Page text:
Horrid picture of the sad remains of the emitter section. No going back now!

Most of the major disassembly is behind me know. Here is what the state of the disassembled components looks like now. Notice how many components are not broken along their factory seams.



Pretty cool display of all the parts. A lot of work to get to this point. And a lot of planning.

Next up: Final disassembly. I'm excited to turn the corner from disassembly to construction.


Guess who's not coming back from the Slayer match--the guy in the Red Shirt
Signature Project: Halo 3 Working Airsoft Spartan Laser in Metal & Fiberglass
Update time.
Final disassembly. Happy to reach this point and start full-time imagineering.

So first up is the pistol grip section, source of many squeaks, rattles and the toy-like feeling of the original prop. Like a car with a wrong-feeling steering wheel. The trigger moves most of an inch to shoot and is super spongy. No wonder. It appears they used the spring from a ball point pen to work it. It is the wrong shape to the game gun so it gets replaced by something smaller, firmer and with a crisp break.


The inside of the pistol grip showing trigger assembly.

The reload switch is also inside the pistol grip. This actually has a pretty tidy installation that works well. It is probably the only feature I'll keep unchanged. Of course in the future it will be communicating with the Arduino rather than the factory electronics.

So I do have some serious challenges with the pistol grip area. Like I said, it is weak and squeaky. I plan to line the inside with fiberglass and fiberglass the halves together. I will then permanently bond the grip to the upper and lower portions of the spaceframe. that means that I have to design the trigger and reload switches to be able to be serviced from the small opening that will be at the top.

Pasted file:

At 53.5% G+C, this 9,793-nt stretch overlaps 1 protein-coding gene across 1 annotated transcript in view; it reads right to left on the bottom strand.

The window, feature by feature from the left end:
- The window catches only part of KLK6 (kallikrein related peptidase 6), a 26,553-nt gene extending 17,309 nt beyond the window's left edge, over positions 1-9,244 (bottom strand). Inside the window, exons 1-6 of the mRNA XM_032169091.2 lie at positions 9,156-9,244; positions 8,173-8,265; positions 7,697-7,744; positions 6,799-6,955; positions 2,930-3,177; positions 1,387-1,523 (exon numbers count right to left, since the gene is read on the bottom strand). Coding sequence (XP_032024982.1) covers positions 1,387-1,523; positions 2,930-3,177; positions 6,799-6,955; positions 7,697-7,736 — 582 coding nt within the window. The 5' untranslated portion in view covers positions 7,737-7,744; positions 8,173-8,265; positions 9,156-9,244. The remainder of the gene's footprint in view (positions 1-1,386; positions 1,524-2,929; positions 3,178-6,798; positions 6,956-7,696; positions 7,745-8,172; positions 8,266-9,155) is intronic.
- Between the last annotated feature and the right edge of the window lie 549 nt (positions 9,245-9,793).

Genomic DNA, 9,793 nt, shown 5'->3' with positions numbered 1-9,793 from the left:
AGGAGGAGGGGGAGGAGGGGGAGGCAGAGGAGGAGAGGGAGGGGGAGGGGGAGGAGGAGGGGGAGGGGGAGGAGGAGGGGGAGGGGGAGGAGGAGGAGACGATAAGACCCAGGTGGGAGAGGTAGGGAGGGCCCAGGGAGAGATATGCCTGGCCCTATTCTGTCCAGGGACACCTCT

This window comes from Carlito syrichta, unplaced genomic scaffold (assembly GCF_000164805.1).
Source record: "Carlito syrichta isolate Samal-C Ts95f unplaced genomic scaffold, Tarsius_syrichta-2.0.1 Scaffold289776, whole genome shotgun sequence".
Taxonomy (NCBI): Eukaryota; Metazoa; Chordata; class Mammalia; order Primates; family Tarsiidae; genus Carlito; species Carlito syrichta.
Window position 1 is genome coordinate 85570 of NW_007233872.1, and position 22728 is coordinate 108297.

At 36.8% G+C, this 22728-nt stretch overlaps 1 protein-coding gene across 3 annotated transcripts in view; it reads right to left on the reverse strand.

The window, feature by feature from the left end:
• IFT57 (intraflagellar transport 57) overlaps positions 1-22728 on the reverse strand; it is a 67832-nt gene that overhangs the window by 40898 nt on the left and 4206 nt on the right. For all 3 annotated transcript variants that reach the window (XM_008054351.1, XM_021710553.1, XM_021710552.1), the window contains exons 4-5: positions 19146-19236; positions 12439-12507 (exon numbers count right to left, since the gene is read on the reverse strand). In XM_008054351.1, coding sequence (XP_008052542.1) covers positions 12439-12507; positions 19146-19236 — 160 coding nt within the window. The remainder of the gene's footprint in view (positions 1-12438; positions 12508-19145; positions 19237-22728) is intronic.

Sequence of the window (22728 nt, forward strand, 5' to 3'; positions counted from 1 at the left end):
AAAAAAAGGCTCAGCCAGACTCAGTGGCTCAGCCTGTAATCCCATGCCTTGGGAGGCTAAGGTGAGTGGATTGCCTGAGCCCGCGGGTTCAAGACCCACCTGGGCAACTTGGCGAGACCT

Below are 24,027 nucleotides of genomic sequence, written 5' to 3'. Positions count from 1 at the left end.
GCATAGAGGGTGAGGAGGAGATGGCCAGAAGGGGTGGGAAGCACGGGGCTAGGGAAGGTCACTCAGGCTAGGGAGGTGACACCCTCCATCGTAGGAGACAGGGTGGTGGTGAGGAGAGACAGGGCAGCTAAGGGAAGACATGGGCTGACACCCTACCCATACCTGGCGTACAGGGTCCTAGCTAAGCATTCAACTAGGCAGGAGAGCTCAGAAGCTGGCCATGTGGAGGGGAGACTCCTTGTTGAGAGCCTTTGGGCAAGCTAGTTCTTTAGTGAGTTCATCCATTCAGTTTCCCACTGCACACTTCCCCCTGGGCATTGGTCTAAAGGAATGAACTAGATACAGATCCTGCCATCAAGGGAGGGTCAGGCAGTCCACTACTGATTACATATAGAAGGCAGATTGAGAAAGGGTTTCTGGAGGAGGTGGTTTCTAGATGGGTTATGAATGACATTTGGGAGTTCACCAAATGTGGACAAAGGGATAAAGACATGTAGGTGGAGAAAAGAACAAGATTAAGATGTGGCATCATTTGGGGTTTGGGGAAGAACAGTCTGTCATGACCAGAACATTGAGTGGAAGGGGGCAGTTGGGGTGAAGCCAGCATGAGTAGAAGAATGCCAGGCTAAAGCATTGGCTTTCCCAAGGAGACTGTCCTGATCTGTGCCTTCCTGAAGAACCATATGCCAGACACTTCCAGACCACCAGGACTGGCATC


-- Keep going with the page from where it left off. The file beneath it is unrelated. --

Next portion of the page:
Small board for the reload switch.

At this point all that is left in the upper housing are a few stray electronic components. I plan to cover as much as possible of the inside with fiberglass mat to strengthen it and join pieces together permanently. To do that I'm going to need to remove quite a few screw moldings and other features.


Hot glued (and detached, naturally) blue LED board for side lights. Opening on the right side bottom is where the pistol grip attaches. I will run stips of fiberglass through there to permanently bond the grip to the upper housing.

All the way to the rear of the upper housing lies a tiny 0.5 watt speaker that has been asked to do too much, resulting in fairly distorted sound effects. The plan: fiberglass this area smooth then have my CNC milling machine drill hundreds of tiny and nearly invisible holes for the new speakers, a pair of 5 watt jobs. I have an amp coming to make sure I can get the best quality and best volume from them. Spartan Jess has already pulled and cleaned outstanding sound files from the H2A needler. The end result will be miles ahead of the original sound system.


I didn't know you could get a half-watt speaker.

After splitting the upper half of the nose there were just a few LEDs and the clear blue details. The glue they picked to glue in those blue lenses is just about the only quality item used on this guy. I had a hell of a time chiselling them out. Most are cracked now. That's fine. I need to mold and cast them in pink for the H2A variant that I'm modelling.

I learned this week that for Halo 2 Anniversary the Needler for campaign and multiplayer are entirely different. In the campaign the lights on the Needler are pink and the shell has a purple to gold iridescent finish. The multiplayer needler has blue lights and the shell is violet purple. Huh? So I am going for the campaign variant with the pink lights.